On the Struggle at Boğaziçi University in Turkey

The new year began with a new movement of student resistance in Turkey that has captured the attention of many people in different countries. January 4th marked the start of mass protests against President Erdoğan’s Jan 1st appointment of an administrator linked to his party, the Justice and Development Party (AKP), as rector of Boğaziçi University in Istanbul.

In a sense, the demand of the protesters for the resignation of the Erdoğan appointee and for the democratic election of university rectors is not a radical one. If realized, it would align the country’s education policy with what is overwhelmingly a norm of university governance in Europe. Note that Turkey’s EU accession remains a formal subject of negotiations and was promised by the AKP in its foundational election victory in 2002 when it was a liberal darling.

To accurately judge the current student struggle, and grasp the internal contradictions, one must have an impression of the facts in Turkey at the dawn of 2021. The political situation in the country has been dominated since 2015-16 by Erdoğan’s dramatic escalation of attacks on democratic rights and by the formation of the AKP’s governing coalition with the fascist Nationalist Movement Party (MHP), whose Grey Wolves youth organization was recently proscribed in France and is under debate for proscription in Germany. The direct presidential appointment of rectors at state universities itself belongs to this period, issued in the immediate aftermath of Erdoğan’s putting down of the July 2016 coup attempt by his former allies in the Gülen movement. (The text of Decree Law No. 676, Section Seven, Article 85 establishing the policy can be found here.) This further centralized the rector selection process in place since 1981, a result of the 1980 military coup, which had imposed a framework of approval by the Council of Higher Education (YÖK) and by the president.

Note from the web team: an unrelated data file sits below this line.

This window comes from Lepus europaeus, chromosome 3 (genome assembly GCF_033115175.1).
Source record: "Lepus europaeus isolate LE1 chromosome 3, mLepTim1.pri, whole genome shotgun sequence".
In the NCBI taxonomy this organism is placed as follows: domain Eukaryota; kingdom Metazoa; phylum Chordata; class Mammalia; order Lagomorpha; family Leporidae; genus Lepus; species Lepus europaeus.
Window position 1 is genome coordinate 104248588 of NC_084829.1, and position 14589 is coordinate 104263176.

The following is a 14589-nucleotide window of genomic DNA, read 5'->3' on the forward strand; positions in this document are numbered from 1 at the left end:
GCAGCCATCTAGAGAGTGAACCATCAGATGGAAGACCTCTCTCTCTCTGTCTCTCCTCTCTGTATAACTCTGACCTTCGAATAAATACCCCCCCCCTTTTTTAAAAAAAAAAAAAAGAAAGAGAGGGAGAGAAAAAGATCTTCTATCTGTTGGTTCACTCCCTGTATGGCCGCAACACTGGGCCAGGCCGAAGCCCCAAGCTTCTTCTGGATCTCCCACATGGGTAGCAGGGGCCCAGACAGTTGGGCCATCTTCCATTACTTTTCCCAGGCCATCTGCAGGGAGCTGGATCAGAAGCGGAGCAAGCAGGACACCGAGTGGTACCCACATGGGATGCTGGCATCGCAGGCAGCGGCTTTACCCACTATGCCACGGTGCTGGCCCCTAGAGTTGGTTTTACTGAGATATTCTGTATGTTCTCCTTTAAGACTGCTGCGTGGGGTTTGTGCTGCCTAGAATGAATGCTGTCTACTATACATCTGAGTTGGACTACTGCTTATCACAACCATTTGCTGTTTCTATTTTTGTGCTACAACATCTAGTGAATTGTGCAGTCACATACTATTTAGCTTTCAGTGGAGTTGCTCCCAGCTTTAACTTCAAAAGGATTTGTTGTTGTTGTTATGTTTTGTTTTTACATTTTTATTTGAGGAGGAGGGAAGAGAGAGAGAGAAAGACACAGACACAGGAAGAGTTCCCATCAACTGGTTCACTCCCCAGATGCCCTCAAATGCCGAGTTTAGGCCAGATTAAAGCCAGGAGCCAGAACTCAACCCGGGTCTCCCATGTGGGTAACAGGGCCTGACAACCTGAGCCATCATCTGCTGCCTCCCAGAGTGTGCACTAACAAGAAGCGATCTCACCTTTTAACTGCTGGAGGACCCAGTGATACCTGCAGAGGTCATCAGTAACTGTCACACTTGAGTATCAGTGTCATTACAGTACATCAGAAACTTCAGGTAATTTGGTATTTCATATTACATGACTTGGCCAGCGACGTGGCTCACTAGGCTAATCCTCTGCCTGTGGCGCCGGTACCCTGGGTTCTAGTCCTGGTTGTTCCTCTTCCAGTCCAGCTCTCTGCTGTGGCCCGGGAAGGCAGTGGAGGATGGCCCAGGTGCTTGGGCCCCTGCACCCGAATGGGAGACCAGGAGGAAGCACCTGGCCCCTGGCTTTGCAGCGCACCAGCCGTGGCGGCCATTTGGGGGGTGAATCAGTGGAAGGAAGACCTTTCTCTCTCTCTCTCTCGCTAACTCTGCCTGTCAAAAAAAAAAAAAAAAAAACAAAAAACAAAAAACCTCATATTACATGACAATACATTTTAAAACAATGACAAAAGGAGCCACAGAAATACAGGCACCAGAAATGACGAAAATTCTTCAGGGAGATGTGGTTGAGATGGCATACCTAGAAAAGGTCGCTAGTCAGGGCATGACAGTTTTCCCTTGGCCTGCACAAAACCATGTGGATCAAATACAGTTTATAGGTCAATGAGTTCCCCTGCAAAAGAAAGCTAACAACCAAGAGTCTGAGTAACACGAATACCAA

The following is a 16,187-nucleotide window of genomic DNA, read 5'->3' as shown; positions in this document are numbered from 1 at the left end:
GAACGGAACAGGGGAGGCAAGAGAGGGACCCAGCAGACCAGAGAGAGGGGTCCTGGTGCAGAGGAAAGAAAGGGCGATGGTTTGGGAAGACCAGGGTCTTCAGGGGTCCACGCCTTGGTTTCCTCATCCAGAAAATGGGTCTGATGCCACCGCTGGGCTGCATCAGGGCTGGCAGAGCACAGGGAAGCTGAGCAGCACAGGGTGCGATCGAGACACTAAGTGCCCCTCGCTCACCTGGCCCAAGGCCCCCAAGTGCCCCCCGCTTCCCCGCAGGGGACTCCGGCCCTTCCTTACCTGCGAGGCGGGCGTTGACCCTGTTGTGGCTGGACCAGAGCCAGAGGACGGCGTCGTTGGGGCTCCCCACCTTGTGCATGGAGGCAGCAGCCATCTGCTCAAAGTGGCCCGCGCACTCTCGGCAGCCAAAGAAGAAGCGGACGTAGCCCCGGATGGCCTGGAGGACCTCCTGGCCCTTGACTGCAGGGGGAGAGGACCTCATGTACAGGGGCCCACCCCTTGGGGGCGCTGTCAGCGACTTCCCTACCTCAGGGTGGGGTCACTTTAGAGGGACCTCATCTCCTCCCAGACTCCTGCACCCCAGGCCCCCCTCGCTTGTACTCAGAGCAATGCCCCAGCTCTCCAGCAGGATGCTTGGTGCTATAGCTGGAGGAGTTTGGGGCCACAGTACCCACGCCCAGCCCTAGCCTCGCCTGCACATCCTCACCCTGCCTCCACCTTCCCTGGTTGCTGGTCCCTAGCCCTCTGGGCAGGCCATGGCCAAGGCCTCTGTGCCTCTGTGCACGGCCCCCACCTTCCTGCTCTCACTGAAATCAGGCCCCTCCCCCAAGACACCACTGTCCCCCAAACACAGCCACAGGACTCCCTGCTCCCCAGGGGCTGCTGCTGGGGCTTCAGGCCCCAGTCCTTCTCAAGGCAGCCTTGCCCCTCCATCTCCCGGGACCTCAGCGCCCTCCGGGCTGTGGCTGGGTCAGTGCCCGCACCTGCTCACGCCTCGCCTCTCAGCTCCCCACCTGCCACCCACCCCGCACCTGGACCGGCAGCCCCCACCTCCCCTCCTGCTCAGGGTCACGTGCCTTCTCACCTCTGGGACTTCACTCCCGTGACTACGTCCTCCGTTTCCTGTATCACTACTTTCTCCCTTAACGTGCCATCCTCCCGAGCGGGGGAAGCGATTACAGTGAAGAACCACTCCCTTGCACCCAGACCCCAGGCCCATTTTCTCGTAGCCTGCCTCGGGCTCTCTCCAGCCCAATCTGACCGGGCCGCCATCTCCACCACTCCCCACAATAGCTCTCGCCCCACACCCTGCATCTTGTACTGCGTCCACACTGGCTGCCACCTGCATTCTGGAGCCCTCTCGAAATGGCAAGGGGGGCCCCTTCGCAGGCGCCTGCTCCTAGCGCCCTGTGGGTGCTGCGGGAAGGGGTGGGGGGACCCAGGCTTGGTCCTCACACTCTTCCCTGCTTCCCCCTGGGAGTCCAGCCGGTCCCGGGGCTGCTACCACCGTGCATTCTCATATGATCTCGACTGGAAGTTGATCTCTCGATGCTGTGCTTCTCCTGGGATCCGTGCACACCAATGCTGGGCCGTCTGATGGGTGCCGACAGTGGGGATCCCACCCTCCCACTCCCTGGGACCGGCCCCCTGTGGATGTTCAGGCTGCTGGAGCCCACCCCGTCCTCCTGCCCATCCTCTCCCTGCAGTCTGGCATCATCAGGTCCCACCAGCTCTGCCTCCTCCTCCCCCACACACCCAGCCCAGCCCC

In this context, university autonomy takes on the significance of a great banner of struggle to halt the advance of fascism, one that also reinforces the struggles of the workers, laborers, and oppressed nationalities in Turkey. LGBT students in particular have been at the forefront of the fight, bearing a large part of the repression, singled out by the fascist AKP-MHP government in a crude maneuver to appeal to base and retrograde notions of nationalism and “moral values”.

The heroism of the students who have faced house raids, police violence, and arrests by the hundreds recalls that of their counterparts around the world who raised the same banner in the past and invested it with contents far beyond its prosaic terms. We refer here to the student movement in Russia which arose at the turn of the last century to call for university autonomy as a central demand, at a time when the tsarist autocracy’s 1884 University Statute mandated the appointment of university rectors. We refer here also to the great struggle for reform centered in 1918 at the National University of Córdoba in Argentina, a heterogeneous movement that called for university autonomy against clerical and feudal domination, with political reverberations throughout the continent during the subsequent decades. Like these and other predecessors, all students who struggle today for freedom, linking it with class and state questions, will inevitably find in socialism a reference and guide out of the multifaceted reaction of our time.